“As they have spread across the United States in the past decades, the immigrant population has almost been invisible for many—except for their employers on farms, in construction, in plumbing businesses where they are assistants to do the dirty digging when needed, and the in companies who cut down huge trees. And yet, somehow those who need yard workers or maids and nannies are able to find them. Even so, as Dorothy said, it has often seemed that nobody knows where they are, unless they go looking for them.

It is not only immigrants who are hard to find or who are out of the public view. The poor, the unemployed, the sick with no one to care for them who are citizens are brushed aside and often feel alone as if no one cared for them. Dorothy tried to find an answer for those who care about the poor and about social justice.

“What can we do, what is to be done? First of all, we can admit that our so-called American way of life has meant great inequalities, and that there does indeed exist a great mass of poor and unemployed people who are in need of help in this country as well as abroad. We need to study ways to change the social order, or at least admit to others whose work it is, and who have the time and vocation to do it, that we need a balanced social order, where man will be closer to the land, where there is a possibility of ownership and responsibility, and work for young and old, and that security which ownership in industry would bring. We need to study the idea of credit unions and cooperatives, and small groups to work out the idea of family communities, and village communities, and decentralized living. We need to study as far as we are able, the entire distributist program. But together with this intellectual approach, we need to approach the problem directly, and as Christians.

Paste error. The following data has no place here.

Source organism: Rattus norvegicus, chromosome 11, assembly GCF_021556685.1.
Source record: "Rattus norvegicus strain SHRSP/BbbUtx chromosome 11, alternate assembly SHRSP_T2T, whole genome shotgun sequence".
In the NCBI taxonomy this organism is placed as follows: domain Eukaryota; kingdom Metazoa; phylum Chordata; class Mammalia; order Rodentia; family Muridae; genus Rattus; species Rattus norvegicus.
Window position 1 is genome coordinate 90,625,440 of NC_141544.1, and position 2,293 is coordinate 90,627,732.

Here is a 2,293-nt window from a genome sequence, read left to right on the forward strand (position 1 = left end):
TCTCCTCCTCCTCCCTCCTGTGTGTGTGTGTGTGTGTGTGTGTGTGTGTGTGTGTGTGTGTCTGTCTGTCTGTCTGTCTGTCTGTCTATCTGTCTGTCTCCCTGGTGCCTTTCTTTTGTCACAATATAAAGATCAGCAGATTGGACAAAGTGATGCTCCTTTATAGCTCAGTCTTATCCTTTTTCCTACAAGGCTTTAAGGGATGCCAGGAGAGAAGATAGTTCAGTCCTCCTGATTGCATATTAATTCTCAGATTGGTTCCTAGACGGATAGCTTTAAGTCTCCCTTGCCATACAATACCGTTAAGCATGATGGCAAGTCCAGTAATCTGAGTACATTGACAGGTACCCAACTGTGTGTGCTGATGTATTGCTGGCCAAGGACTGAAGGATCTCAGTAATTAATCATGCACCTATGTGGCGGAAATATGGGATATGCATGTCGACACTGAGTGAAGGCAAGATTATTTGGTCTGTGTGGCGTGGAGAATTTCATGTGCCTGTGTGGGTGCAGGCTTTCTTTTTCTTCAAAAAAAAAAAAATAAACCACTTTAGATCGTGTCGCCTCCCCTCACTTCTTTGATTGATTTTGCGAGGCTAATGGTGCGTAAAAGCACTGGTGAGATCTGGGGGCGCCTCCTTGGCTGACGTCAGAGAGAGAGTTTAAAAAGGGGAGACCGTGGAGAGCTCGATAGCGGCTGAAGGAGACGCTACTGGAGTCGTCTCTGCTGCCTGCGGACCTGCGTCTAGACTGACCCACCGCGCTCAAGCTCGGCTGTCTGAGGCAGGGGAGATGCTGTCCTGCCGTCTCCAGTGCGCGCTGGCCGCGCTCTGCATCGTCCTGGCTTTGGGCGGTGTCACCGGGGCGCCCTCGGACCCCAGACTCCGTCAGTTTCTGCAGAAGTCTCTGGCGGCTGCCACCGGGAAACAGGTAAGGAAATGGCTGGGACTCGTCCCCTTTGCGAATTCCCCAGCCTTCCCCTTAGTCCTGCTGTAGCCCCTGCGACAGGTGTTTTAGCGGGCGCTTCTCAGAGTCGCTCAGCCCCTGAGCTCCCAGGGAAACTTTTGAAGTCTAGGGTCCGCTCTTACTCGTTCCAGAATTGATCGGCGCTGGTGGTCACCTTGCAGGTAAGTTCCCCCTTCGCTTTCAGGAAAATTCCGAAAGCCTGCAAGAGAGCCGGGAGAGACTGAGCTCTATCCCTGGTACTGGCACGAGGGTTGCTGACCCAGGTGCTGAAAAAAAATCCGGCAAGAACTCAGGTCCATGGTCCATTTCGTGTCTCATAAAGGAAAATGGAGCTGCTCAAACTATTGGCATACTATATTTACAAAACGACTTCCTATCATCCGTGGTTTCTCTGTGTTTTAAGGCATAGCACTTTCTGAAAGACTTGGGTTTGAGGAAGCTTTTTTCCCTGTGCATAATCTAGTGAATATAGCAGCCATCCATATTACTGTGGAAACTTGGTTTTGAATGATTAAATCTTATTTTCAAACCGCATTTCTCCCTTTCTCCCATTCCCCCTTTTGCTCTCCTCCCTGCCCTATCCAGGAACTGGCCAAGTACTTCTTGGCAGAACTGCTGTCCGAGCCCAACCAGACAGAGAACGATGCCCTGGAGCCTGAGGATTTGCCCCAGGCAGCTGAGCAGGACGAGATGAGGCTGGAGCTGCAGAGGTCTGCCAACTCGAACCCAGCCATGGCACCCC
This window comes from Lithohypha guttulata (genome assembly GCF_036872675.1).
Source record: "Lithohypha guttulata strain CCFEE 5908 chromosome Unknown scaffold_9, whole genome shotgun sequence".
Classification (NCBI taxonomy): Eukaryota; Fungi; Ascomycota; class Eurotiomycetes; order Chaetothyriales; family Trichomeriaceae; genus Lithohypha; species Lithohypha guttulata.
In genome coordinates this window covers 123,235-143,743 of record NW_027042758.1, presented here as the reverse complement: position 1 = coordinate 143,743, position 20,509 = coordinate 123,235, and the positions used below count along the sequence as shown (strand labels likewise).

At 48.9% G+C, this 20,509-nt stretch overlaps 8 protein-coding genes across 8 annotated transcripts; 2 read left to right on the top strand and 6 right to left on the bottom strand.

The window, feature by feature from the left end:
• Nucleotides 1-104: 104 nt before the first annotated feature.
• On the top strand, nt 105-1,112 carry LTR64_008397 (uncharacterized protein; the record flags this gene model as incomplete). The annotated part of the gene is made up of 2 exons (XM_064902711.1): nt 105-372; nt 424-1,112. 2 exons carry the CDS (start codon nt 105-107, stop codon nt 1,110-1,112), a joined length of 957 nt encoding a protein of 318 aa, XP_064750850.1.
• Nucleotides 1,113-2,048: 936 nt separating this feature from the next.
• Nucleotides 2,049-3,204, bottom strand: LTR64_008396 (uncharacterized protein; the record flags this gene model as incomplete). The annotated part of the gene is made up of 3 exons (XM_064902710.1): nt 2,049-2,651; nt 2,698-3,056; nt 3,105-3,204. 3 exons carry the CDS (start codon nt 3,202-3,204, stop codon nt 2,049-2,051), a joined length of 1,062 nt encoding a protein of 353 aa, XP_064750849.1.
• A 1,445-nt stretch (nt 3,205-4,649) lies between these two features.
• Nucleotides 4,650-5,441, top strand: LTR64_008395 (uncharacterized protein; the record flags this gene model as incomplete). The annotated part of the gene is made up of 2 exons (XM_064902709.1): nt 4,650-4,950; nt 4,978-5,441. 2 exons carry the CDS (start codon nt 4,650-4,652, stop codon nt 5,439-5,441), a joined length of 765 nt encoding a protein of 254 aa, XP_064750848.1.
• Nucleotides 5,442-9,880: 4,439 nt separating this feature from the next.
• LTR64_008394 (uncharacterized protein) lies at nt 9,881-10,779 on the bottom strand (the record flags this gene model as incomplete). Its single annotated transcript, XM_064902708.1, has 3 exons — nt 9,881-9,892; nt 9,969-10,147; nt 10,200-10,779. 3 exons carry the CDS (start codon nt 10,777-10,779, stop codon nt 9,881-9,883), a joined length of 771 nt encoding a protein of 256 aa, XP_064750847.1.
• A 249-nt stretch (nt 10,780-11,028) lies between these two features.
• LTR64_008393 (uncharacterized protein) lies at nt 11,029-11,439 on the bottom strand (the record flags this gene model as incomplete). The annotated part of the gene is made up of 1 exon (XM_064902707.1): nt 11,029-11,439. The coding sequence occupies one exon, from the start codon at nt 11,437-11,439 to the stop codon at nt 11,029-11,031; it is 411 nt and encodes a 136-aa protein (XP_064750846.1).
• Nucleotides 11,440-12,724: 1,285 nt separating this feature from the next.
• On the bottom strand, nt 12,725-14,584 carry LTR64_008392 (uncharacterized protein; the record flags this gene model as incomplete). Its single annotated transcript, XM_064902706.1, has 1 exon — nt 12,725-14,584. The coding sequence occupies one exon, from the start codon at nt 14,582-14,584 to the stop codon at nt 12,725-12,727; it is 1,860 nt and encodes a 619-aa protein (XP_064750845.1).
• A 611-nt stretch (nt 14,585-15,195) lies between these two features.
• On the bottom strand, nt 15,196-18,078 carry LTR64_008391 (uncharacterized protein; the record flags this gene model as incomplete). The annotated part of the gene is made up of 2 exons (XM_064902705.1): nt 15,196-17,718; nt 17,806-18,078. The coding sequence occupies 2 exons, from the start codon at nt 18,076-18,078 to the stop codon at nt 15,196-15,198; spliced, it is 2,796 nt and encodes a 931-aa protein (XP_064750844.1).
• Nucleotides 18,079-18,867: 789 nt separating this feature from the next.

“If we were convinced of the need, if our consciences were aroused, how much could we not do, even those of most modest income, in the way of helping the poor.”

In her reflections, Dorothy quoted the 1952 Christmas encyclical of Pope Pius XII. The Holy Father asked for a personal response to the poor who might otherwise say, “I have no one.” We were surprised to find that Pius XII framed his teaching as a communitarian persona-list, the philosophy so much at the heart of the Catholic Worker movement:

“While our thoughts dwell on these scenes of poverty and utter destitution,” he writes, “Our heart fills with anxiety and is overwhelmed, we can say, by a sadness unto death. We are thinking of the consequences of poverty, still more of the consequences of utter destitution. For some families there is a dying daily, a dying hourly: a dying multiplied, especially for parents, by the number of dear ones they behold suffering and wasting away.

“The very best charitable organization would not suffice of itself alone to assist those in need. Personal action must intervene, full of solicitude, anxious to overcome the distance between helper and helped, drawing near to the poor because he is Christ’s brother and our own.

“The great temptation in an age which calls itself social–when besides the Church, the state, the municipality and other public bodies devote themselves so much to social problems–is that when the poor man knocks on the door, people, even believers will just send him away to an agency or social center, to an organization, thinking that their personal obligation has been sufficiently fulfilled by their contributions in taxes or voluntary gifts to those institutions.

“Undoubtedly the poor man will receive your help that way but often he counts also on yourselves, at least on your words of kindness and comfort. Your charity ought to resemble God’s, who came in person to bring his help…

“These considerations encourage us to call on your personal collaboration. The poor, those whom life has rudely reduced to straightened circumstances, the unfortunate of every kind, await it. In so far as it depends on you, strive that none shall say any more, as once did the man in the Gospel who had been infirm for 38 years: ‘Lord, I have no one.’”

At Casa Juan Diego we hardly have time to go seeking the lost, since overwhelming numbers of the poor, the sick, and the injured come to our doors. Our challenge is to help in a small way.

We pray that when we meet the Lord he will not have to ask us, Where are the others?
Houston Catholic Worker, Vol. XXVII, No. 6, November-December 2007.